Less than one million American World War II veterans are still alive, and an average of 430 die each day, according to Veteran’s Administration statistics.
Each remaining veteran, like veterans who have already passed, has a story.
The local chapter of the Veterans of Foreign Wars (VFW) is now setting out to document those stories, so they aren’t lost forever.
At its March meeting, VFW members voted to purchase a video camera, which will be put to use in documenting the stories of its members.
“We want to get to all our WWII veterans first,” explained VFW Commander David Raborn.
“We’d like them to discuss their lives, including when they joined, when they came home, joined the VFW and what they’ve done as part of the VFW.”
Raborn said the statistics regarding the rapid loss of WWII veterans stand true in the Mount Airy VFW chapter.
“We’ve lost three just since January,” noted Raborn.
Raborn added the post has only a few WWII veterans remaining. The plan is to save those stories.
“We will pass on the history to all our brothers,” said Raborn. “It’ll be something the next guys can see and something they can build on.”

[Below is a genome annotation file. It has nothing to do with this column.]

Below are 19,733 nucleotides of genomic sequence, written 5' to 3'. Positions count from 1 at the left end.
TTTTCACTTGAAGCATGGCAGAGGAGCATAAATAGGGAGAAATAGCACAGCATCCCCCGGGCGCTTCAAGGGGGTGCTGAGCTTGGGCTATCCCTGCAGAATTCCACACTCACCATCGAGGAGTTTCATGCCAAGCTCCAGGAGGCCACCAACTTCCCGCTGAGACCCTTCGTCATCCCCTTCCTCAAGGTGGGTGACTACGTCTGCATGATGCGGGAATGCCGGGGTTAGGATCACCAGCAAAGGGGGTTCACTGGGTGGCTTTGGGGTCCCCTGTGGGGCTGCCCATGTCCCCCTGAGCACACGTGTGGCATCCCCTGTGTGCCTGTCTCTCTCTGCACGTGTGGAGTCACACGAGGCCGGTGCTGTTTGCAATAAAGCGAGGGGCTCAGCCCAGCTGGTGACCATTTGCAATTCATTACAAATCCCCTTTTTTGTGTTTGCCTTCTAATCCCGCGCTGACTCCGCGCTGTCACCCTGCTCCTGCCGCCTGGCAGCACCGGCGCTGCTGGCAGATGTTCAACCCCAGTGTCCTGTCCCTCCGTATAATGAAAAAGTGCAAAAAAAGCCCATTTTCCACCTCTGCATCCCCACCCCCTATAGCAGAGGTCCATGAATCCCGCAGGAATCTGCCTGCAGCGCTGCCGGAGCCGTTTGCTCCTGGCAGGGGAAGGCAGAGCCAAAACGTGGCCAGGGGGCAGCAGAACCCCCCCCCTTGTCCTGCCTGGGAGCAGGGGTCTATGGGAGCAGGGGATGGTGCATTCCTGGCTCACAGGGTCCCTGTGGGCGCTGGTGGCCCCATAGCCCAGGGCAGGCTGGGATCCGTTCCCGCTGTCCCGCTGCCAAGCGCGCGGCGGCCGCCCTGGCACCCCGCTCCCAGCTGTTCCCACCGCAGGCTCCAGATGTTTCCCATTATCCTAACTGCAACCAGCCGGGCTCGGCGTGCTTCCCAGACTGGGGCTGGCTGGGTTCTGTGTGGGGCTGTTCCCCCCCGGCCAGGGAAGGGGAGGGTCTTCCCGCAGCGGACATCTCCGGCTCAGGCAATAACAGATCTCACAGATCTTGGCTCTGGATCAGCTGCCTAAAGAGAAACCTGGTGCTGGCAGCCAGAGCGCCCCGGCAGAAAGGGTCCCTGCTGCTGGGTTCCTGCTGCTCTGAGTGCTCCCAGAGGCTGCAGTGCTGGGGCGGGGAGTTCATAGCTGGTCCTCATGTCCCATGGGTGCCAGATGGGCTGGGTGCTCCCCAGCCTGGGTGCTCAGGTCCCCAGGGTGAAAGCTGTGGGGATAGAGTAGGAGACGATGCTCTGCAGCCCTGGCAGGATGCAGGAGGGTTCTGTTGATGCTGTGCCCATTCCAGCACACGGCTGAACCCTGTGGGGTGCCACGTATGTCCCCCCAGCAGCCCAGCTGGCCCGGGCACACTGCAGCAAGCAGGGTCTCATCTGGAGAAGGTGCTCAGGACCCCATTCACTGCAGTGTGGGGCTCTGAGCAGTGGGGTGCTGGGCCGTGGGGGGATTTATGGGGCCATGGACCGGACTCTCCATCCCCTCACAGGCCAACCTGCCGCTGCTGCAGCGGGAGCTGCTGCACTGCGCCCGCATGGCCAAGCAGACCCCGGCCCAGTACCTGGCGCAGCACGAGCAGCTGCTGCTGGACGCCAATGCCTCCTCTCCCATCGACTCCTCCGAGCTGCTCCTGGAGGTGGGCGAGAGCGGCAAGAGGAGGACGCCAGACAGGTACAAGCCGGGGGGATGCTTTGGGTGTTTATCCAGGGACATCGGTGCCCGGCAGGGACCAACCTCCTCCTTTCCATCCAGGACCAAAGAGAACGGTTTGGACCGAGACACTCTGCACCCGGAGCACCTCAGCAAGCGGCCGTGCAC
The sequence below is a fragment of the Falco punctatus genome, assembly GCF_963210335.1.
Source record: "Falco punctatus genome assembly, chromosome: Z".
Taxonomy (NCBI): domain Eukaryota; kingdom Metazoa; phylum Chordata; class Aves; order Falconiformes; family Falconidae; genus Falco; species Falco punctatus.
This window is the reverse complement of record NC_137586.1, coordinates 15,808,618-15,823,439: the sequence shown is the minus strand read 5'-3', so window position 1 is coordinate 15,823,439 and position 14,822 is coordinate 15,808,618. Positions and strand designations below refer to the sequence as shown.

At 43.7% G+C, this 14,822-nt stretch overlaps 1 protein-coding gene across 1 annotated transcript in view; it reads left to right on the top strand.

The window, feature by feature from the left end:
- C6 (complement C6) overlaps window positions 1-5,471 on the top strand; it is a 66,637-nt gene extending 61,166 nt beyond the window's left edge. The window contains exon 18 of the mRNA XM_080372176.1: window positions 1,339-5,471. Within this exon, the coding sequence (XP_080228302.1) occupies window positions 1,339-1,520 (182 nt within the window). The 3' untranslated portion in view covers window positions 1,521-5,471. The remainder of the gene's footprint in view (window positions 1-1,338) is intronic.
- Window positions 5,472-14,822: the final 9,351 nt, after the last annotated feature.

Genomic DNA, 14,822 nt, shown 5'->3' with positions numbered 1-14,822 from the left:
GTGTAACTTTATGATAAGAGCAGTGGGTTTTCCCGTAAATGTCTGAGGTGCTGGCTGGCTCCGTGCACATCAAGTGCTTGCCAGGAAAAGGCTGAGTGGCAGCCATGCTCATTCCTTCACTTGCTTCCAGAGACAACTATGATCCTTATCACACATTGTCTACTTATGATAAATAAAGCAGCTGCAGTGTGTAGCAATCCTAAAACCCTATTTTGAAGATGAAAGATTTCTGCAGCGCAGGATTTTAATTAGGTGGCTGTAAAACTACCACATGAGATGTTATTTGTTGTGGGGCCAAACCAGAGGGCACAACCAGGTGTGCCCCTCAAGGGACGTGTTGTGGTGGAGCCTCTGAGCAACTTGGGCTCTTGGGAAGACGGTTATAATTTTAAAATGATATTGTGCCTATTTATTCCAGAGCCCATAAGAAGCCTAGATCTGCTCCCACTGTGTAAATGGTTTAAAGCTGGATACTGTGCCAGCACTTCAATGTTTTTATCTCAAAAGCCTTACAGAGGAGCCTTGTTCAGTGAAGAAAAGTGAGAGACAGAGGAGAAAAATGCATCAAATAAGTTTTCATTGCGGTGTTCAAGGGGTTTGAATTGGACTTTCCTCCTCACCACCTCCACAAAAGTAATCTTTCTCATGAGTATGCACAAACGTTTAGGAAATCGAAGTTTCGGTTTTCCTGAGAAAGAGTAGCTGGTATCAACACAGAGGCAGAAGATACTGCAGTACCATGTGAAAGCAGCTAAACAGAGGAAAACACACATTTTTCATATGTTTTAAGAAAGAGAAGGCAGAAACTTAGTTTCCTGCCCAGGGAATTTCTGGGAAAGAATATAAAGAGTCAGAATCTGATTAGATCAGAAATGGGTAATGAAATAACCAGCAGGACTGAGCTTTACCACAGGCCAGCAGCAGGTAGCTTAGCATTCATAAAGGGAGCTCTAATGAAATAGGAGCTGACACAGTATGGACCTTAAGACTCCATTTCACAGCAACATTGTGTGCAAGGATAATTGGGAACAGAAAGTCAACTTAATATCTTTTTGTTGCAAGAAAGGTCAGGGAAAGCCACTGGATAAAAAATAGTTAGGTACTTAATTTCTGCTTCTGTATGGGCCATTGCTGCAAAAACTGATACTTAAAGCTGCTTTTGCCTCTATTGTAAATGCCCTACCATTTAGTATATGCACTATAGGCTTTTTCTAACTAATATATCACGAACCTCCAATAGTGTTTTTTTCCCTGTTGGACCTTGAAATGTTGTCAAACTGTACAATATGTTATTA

Raborn said once they have documented the stories of remaining WWII veterans, the post will move on to the history of those involved in subsequent conflicts.
The mission won’t stop until all have been documented, including those who served in the Korean War, Vietnam, Desert Storm, the Global War on Terror and other conflicts and combat operations.
Raborn said the program may be especially rewarding to those who served in Vietnam.
“There’s a stigma some of us aren’t productive members of society,” explained Raborn, who is a Vietnam veteran. “This is a way of showing folks we are active and out in the community.”
The VFW meets on the second Monday of each month at Veterans Memorial Park in Mount Airy. Raborn said veterans who are eligible for membership are invited to attend.
Andy is a staff writer and may be reached at 415-4698.